Research Papers Contribute to Global Efforts Against Mercury Pollution


February 7, 2018 – How is mercury pollution responding to climate change? Where are mercury hot spots around the world? How can science support a global treaty against the dangerous pollutant?

Cover © Springer/RSAS
Covering Mercury. A special issue of the journal Ambio features the latest in mercury science. (Cover © Springer/RSAS)

Just months after two international meetings, researchers have published a series of scholarly articles that seek to answer these questions. The papers detail the dangers of mercury and provide scientific insight into how mercury pollution is reacting to a changing world. 

Representing the state-of-the-art understanding of the world’s mercury problem, it is hoped that the papers will provide policymakers with the science they need to combat mercury under the Minamata Convention on Mercury, a global treaty that entered into force in August of last year.

“Years of research have led us to the point where we have a more complete scientific understanding of the global mercury problem,” said Celia Chen, a research professor in Dartmouth’s Department of Biological Sciences. “These papers offer the most rigorous and current scientific research to support efforts to combat mercury pollution.” 

While the research already existed in the public domain, the new packaging of the science in a special issue of the journal Ambio, offers an accessible and eye-opening read on a pollutant that impacts much of the world’s population. The political context has also changed, since these research findings were first released before the treaty entered into force.

“Scientific guidance to policymakers is absolutely essential to ensure that the Minamata Convention is effective in controlling and eliminating mercury pollution,” said Chen, a lead researcher with the Dartmouth Toxic Metals Superfund Research Program. 

Four complete studies authored by experts from around the world were included in the journal series. Chen was a guest editor of the special issue with Charles Driscoll, a professor of environmental systems engineering at Syracuse University. Chen and Driscoll also co-authored a cover article entitled “Integrating mercury research and policy in a changing world.” 

Formally known as synthesis papers, the studies are the product of the 13th International Conference on Mercury as a Global Pollutant (ICMGP2017). Summaries of the papers were also presented to delegates who met to discuss the global treaty at the first “Conference of Parties” held in September in Genève, Switzerland.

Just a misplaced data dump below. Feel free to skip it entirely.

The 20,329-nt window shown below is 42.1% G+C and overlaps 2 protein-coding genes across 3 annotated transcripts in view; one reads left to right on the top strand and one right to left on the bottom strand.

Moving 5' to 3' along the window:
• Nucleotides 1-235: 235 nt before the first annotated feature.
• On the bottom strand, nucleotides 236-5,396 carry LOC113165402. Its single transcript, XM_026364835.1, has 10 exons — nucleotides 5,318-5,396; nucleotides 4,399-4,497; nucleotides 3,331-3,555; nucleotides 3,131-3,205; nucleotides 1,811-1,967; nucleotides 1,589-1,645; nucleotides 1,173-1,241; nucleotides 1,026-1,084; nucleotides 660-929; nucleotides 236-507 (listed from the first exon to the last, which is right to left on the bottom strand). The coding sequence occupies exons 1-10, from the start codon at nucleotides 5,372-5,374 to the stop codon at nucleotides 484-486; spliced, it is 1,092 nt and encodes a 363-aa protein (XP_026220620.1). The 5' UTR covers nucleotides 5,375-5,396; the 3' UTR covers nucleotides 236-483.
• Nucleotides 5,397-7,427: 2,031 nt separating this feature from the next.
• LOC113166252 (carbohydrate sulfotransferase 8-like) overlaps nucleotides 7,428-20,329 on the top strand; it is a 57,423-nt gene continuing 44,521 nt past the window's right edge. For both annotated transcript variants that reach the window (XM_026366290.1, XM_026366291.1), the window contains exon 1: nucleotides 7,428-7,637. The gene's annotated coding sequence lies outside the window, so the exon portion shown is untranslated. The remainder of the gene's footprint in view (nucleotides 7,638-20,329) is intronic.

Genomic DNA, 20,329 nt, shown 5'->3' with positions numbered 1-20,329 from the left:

According to Springer, the publisher of Ambio: “This special issue represents the latest results from international mercury science and policy communities and will provide a basis in the coming years for developing policy to minimize environmental effects and exposure to this contaminant.”

Mercury is a complex pollutant that is dangerous for humans, wildlife and the environment. It is estimated that around two-thirds of the mercury entering the environment comes from human sources including mining, industrial activities, coal combustion and incinerators.

Methylmercury is the most toxic form of mercury. The most common risk of mercury poisoning for humans comes the consumption of fish and shellfish, although exposure to mercury also occurs through mining, industrial processes and even some cultural practices. 

“The control and management of mercury pollution require both global and local efforts,” said Chen in her article. “The time is optimal for translating the science of mercury pollution and providing guidance to policymakers.” 

Recognizing that efforts are being made to reduce mercury contamination, Chen also notes that “the extent and rate of potential recovery is unclear because of uncertainties in our understanding of mercury transport, cycling and trophic transfer in the face of global change.” 

Chen co-chaired ICMGP2017 last July in Providence, Rhode Island. Chen also addressed the Genève meeting on the Minamata Convention.

The Dartmouth Toxic Metals Superfund Research Program uses an interdisciplinary approach to investigate the ways in which arsenic and mercury in the environment affect ecosystems and human health.